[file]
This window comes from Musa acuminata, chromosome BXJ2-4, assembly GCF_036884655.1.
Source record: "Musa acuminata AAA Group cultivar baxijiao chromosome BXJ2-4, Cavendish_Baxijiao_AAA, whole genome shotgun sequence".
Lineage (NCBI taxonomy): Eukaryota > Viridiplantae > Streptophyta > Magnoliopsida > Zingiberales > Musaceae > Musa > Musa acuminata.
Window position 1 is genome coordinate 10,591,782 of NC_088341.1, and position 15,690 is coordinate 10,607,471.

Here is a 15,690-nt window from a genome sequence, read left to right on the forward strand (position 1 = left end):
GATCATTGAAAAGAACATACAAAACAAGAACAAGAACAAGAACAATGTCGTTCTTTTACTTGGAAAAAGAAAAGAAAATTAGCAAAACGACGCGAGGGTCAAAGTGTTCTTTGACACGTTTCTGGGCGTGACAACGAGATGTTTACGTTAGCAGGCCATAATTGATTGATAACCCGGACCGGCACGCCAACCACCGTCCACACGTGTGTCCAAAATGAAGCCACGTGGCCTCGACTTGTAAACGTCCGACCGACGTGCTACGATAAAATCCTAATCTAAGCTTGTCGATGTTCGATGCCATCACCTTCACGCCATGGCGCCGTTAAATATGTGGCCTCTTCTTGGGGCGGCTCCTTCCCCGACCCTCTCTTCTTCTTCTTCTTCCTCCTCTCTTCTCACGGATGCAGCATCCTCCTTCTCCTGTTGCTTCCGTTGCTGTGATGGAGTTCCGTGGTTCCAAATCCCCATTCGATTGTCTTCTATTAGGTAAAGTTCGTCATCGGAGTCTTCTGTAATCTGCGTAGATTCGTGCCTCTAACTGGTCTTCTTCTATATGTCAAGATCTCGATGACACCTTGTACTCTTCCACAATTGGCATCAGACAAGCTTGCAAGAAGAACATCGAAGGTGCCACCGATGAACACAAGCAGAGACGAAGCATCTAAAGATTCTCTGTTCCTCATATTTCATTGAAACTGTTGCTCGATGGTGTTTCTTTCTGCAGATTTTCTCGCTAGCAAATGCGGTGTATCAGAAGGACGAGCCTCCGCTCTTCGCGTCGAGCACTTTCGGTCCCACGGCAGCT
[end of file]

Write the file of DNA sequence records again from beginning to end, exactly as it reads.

This window comes from Musa acuminata, chromosome BXJ2-4, assembly GCF_036884655.1.
Source record: "Musa acuminata AAA Group cultivar baxijiao chromosome BXJ2-4, Cavendish_Baxijiao_AAA, whole genome shotgun sequence".
Lineage (NCBI taxonomy): Eukaryota > Viridiplantae > Streptophyta > Magnoliopsida > Zingiberales > Musaceae > Musa > Musa acuminata.
Window position 1 is genome coordinate 10,591,782 of NC_088341.1, and position 15,690 is coordinate 10,607,471.

Here is a 15,690-nt window from a genome sequence, read left to right on the forward strand (position 1 = left end):
GATCATTGAAAAGAACATACAAAACAAGAACAAGAACAAGAACAATGTCGTTCTTTTACTTGGAAAAAGAAAAGAAAATTAGCAAAACGACGCGAGGGTCAAAGTGTTCTTTGACACGTTTCTGGGCGTGACAACGAGATGTTTACGTTAGCAGGCCATAATTGATTGATAACCCGGACCGGCACGCCAACCACCGTCCACACGTGTGTCCAAAATGAAGCCACGTGGCCTCGACTTGTAAACGTCCGACCGACGTGCTACGATAAAATCCTAATCTAAGCTTGTCGATGTTCGATGCCATCACCTTCACGCCATGGCGCCGTTAAATATGTGGCCTCTTCTTGGGGCGGCTCCTTCCCCGACCCTCTCTTCTTCTTCTTCTTCCTCCTCTCTTCTCACGGATGCAGCATCCTCCTTCTCCTGTTGCTTCCGTTGCTGTGATGGAGTTCCGTGGTTCCAAATCCCCATTCGATTGTCTTCTATTAGGTAAAGTTCGTCATCGGAGTCTTCTGTAATCTGCGTAGATTCGTGCCTCTAACTGGTCTTCTTCTATATGTCAAGATCTCGATGACACCTTGTACTCTTCCACAATTGGCATCAGACAAGCTTGCAAGAAGAACATCGAAGGTGCCACCGATGAACACAAGCAGAGACGAAGCATCTAAAGATTCTCTGTTCCTCATATTTCATTGAAACTGTTGCTCGATGGTGTTTCTTTCTGCAGATTTTCTCGCTAGCAAATGCGGTGTATCAGAAGGACGAGCCTCCGCTCTTCGCGTCGAGCACTTTCGGTCCCACGGCAGCT